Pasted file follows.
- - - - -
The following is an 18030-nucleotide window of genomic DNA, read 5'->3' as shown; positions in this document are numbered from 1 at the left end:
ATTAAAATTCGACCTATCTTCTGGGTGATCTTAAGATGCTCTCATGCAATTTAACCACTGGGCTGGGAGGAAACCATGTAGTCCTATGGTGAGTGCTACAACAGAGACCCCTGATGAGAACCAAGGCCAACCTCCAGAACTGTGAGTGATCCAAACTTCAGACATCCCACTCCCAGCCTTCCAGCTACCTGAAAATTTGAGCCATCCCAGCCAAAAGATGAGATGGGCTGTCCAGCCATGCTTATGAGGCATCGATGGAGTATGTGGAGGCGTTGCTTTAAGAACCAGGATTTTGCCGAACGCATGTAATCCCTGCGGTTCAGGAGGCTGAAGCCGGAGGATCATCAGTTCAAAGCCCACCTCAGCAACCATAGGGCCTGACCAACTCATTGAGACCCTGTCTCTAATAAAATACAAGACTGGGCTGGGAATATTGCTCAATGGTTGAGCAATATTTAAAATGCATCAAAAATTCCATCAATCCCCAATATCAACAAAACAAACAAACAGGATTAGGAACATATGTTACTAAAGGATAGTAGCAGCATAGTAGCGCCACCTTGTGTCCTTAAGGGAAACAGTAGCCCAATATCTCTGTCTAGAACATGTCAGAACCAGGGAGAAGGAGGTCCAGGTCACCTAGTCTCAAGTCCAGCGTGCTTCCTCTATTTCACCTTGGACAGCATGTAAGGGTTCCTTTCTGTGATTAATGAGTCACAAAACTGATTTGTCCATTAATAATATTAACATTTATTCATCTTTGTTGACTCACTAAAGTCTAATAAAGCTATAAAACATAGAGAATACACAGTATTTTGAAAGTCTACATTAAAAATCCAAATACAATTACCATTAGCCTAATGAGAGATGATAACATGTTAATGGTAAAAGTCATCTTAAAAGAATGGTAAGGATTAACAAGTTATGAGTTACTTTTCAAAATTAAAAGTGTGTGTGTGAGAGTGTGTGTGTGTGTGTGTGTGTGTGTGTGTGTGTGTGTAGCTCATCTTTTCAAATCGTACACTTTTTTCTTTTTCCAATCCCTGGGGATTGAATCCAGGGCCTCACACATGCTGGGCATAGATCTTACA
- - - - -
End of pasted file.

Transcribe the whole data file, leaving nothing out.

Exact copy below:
The following is an 18030-nucleotide window of genomic DNA, read 5'->3' as shown; positions in this document are numbered from 1 at the left end:
ATTAAAATTCGACCTATCTTCTGGGTGATCTTAAGATGCTCTCATGCAATTTAACCACTGGGCTGGGAGGAAACCATGTAGTCCTATGGTGAGTGCTACAACAGAGACCCCTGATGAGAACCAAGGCCAACCTCCAGAACTGTGAGTGATCCAAACTTCAGACATCCCACTCCCAGCCTTCCAGCTACCTGAAAATTTGAGCCATCCCAGCCAAAAGATGAGATGGGCTGTCCAGCCATGCTTATGAGGCATCGATGGAGTATGTGGAGGCGTTGCTTTAAGAACCAGGATTTTGCCGAACGCATGTAATCCCTGCGGTTCAGGAGGCTGAAGCCGGAGGATCATCAGTTCAAAGCCCACCTCAGCAACCATAGGGCCTGACCAACTCATTGAGACCCTGTCTCTAATAAAATACAAGACTGGGCTGGGAATATTGCTCAATGGTTGAGCAATATTTAAAATGCATCAAAAATTCCATCAATCCCCAATATCAACAAAACAAACAAACAGGATTAGGAACATATGTTACTAAAGGATAGTAGCAGCATAGTAGCGCCACCTTGTGTCCTTAAGGGAAACAGTAGCCCAATATCTCTGTCTAGAACATGTCAGAACCAGGGAGAAGGAGGTCCAGGTCACCTAGTCTCAAGTCCAGCGTGCTTCCTCTATTTCACCTTGGACAGCATGTAAGGGTTCCTTTCTGTGATTAATGAGTCACAAAACTGATTTGTCCATTAATAATATTAACATTTATTCATCTTTGTTGACTCACTAAAGTCTAATAAAGCTATAAAACATAGAGAATACACAGTATTTTGAAAGTCTACATTAAAAATCCAAATACAATTACCATTAGCCTAATGAGAGATGATAACATGTTAATGGTAAAAGTCATCTTAAAAGAATGGTAAGGATTAACAAGTTATGAGTTACTTTTCAAAATTAAAAGTGTGTGTGTGAGAGTGTGTGTGTGTGTGTGTGTGTGTGTGTGTGTGTGTGTAGCTCATCTTTTCAAATCGTACACTTTTTTCTTTTTCCAATCCCTGGGGATTGAATCCAGGGCCTCACACATGCTGGGCATAGATCTTACA